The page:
Scientists can predict when a glaciation event occurred in history by studying what deposits and scars the glaciers left behind in today’s sedimentary records. The Sturtian and Marinoan Snowball Earth events left sedimentary deposits all around the globe, even in the tropics.

Was Snowball Earth A Result Of A Drop In Sunlight?

Water sunlight

The main theory as to what caused such an extreme global glaciation is a rapid decrease in sunlight received by the Earth’s surface due to both a decrease in sunlight absorbed by the surface and incoming sunlight to the surface.

This theory can be attributed to the idea that Snowball Earth was the product of a rampant ice age or ice ages that inherently caused the planet to have a higher albedo, which is the amount of sunlight reflected by a surface, for quite some time. This higher albedo caused less sunlight to be absorbed by the Earth’s surface for enough time that the planet was unable to warm itself up and kept freezing until it reached a point of complete global glaciation.

The reflection of more sunlight off of the Earth’s surface in combination with a decrease in incoming sunlight would have been catastrophic. Although scientists are not certain what caused a decrease in incoming sunlight, many theories have been explored.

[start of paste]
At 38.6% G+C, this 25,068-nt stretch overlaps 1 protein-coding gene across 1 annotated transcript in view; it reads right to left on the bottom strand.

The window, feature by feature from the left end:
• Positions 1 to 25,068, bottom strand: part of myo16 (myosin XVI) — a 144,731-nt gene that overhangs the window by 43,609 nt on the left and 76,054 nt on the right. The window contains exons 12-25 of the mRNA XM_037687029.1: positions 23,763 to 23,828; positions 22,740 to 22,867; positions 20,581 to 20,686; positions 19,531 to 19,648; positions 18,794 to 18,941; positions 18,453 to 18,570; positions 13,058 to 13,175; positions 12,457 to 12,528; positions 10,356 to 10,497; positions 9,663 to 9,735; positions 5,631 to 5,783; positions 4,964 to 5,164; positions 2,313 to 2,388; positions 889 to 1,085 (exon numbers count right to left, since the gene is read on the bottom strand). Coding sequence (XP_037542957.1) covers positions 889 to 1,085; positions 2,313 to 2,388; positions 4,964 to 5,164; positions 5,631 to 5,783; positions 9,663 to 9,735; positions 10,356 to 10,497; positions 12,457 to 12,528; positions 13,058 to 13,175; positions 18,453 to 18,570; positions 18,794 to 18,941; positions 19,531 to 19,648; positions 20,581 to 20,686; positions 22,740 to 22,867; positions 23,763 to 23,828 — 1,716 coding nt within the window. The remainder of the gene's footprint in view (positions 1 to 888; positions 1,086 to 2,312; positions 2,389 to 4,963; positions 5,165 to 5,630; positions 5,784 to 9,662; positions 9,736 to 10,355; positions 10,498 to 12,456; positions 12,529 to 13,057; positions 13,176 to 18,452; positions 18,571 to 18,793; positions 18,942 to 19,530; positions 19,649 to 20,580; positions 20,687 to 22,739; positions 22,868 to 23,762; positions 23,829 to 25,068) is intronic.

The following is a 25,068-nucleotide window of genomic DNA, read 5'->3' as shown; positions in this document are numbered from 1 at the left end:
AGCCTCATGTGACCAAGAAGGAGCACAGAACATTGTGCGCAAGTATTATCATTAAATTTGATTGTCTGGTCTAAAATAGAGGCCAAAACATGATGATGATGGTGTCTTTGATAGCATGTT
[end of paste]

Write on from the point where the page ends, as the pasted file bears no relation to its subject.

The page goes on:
One such theory is that a series of enormous volcanic eruptions distributed sunlight-blocking particles into the stratosphere. Another theory is that the breaking up of the Rodinia supercontinent caused erosion of crustal rocks and consequently resulted in a reduction of carbon dioxide in the atmosphere, which produces a cooler climate.

Though the reason for the drop in sunlight is unconfirmed, it is universally accepted as the cause for Snowball Earth.

How Did Life Survive Through Snowball Earth?

Plant growing on soil within hand

Many of the complex life forms that exist today were first evolving at the time in which Snowball Earth is believed to have occurred, and it is both baffling and amazing that they were able to survive. These life forms include eukaryotes, which are advanced cell-structured organisms, primitive life forms like sponges.